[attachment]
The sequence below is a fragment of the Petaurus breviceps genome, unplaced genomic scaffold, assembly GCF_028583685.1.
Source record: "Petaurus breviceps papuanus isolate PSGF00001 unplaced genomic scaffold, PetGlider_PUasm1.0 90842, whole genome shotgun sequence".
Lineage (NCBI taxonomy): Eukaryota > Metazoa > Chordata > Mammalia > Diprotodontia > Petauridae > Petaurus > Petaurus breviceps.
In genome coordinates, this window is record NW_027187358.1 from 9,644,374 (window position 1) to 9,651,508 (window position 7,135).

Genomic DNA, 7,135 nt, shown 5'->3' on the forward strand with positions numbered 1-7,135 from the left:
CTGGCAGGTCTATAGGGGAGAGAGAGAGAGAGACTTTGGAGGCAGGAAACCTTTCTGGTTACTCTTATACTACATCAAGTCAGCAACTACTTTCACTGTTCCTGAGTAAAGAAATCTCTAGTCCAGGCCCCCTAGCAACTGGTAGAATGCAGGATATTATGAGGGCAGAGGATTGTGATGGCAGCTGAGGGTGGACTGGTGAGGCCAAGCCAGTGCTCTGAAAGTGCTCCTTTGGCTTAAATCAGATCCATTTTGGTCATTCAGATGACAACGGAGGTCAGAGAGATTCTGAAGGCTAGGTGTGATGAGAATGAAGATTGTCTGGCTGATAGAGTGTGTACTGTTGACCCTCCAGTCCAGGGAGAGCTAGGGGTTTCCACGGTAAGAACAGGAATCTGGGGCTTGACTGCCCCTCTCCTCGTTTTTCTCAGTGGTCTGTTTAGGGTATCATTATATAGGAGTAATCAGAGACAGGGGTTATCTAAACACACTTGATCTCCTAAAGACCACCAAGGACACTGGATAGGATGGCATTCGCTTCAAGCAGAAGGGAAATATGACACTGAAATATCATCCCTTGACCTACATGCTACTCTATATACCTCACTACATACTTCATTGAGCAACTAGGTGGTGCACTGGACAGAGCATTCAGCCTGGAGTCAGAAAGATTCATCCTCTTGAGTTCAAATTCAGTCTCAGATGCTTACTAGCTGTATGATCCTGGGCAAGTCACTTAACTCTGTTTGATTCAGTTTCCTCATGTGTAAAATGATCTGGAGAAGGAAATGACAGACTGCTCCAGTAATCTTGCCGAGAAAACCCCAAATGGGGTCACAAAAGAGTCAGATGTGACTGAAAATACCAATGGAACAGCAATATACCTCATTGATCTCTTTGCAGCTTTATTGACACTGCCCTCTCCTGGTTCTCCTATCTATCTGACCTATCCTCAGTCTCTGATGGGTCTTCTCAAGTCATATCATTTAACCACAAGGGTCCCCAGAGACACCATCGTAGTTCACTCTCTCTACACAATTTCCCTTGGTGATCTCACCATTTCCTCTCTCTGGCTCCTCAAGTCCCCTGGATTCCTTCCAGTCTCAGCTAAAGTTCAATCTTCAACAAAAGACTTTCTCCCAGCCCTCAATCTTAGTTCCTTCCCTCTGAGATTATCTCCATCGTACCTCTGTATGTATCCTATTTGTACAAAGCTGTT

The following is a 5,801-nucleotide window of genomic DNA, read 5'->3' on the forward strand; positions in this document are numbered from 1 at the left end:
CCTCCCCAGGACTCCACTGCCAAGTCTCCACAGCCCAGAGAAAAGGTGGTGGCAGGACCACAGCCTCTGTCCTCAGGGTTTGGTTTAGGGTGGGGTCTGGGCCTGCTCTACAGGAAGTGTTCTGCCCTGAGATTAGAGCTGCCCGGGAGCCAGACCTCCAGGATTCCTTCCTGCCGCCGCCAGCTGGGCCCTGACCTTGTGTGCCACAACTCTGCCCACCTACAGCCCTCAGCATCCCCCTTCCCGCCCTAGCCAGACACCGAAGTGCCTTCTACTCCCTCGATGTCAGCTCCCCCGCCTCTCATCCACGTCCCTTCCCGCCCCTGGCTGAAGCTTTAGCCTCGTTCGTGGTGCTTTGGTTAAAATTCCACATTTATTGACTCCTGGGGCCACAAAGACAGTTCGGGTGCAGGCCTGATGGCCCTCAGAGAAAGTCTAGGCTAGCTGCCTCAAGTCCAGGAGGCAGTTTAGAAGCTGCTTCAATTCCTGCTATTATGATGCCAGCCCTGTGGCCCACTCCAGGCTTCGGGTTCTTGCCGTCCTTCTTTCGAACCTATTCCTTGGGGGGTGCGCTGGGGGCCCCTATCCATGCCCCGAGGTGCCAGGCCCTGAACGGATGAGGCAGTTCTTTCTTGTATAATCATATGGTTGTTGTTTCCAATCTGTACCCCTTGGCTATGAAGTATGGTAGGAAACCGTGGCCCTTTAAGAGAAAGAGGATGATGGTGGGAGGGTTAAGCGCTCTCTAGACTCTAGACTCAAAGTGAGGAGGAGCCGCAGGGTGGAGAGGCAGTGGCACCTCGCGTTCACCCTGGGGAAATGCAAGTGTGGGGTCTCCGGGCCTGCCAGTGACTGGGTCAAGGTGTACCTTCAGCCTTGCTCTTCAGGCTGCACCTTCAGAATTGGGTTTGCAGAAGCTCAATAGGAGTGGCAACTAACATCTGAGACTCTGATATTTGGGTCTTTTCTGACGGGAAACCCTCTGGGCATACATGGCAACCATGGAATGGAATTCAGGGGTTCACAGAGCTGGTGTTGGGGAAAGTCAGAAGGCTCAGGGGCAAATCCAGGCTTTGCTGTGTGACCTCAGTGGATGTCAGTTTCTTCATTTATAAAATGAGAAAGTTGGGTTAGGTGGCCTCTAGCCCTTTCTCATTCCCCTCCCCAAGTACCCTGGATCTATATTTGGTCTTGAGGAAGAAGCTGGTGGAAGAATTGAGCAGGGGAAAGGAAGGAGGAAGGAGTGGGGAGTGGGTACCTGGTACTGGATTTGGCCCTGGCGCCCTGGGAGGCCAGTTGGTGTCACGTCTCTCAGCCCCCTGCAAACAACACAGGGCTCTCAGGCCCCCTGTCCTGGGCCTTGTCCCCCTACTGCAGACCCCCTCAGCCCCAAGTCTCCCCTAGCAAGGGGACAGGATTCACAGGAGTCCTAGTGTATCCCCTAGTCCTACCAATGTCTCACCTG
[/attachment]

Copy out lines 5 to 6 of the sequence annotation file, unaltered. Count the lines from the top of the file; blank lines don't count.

Genomic DNA, 7,135 nt, shown 5'->3' on the forward strand with positions numbered 1-7,135 from the left:
CTGGCAGGTCTATAGGGGAGAGAGAGAGAGAGACTTTGGAGGCAGGAAACCTTTCTGGTTACTCTTATACTACATCAAGTCAGCAACTACTTTCACTGTTCCTGAGTAAAGAAATCTCTAGTCCAGGCCCCCTAGCAACTGGTAGAATGCAGGATATTATGAGGGCAGAGGATTGTGATGGCAGCTGAGGGTGGACTGGTGAGGCCAAGCCAGTGCTCTGAAAGTGCTCCTTTGGCTTAAATCAGATCCATTTTGGTCATTCAGATGACAACGGAGGTCAGAGAGATTCTGAAGGCTAGGTGTGATGAGAATGAAGATTGTCTGGCTGATAGAGTGTGTACTGTTGACCCTCCAGTCCAGGGAGAGCTAGGGGTTTCCACGGTAAGAACAGGAATCTGGGGCTTGACTGCCCCTCTCCTCGTTTTTCTCAGTGGTCTGTTTAGGGTATCATTATATAGGAGTAATCAGAGACAGGGGTTATCTAAACACACTTGATCTCCTAAAGACCACCAAGGACACTGGATAGGATGGCATTCGCTTCAAGCAGAAGGGAAATATGACACTGAAATATCATCCCTTGACCTACATGCTACTCTATATACCTCACTACATACTTCATTGAGCAACTAGGTGGTGCACTGGACAGAGCATTCAGCCTGGAGTCAGAAAGATTCATCCTCTTGAGTTCAAATTCAGTCTCAGATGCTTACTAGCTGTATGATCCTGGGCAAGTCACTTAACTCTGTTTGATTCAGTTTCCTCATGTGTAAAATGATCTGGAGAAGGAAATGACAGACTGCTCCAGTAATCTTGCCGAGAAAACCCCAAATGGGGTCACAAAAGAGTCAGATGTGACTGAAAATACCAATGGAACAGCAATATACCTCATTGATCTCTTTGCAGCTTTATTGACACTGCCCTCTCCTGGTTCTCCTATCTATCTGACCTATCCTCAGTCTCTGATGGGTCTTCTCAAGTCATATCATTTAACCACAAGGGTCCCCAGAGACACCATCGTAGTTCACTCTCTCTACACAATTTCCCTTGGTGATCTCACCATTTCCTCTCTCTGGCTCCTCAAGTCCCCTGGATTCCTTCCAGTCTCAGCTAAAGTTCAATCTTCAACAAAAGACTTTCTCCCAGCCCTCAATCTTAGTTCCTTCCCTCTGAGATTATCTCCATCGTACCTCTGTATGTATCCTATTTGTACAAAGCTGTT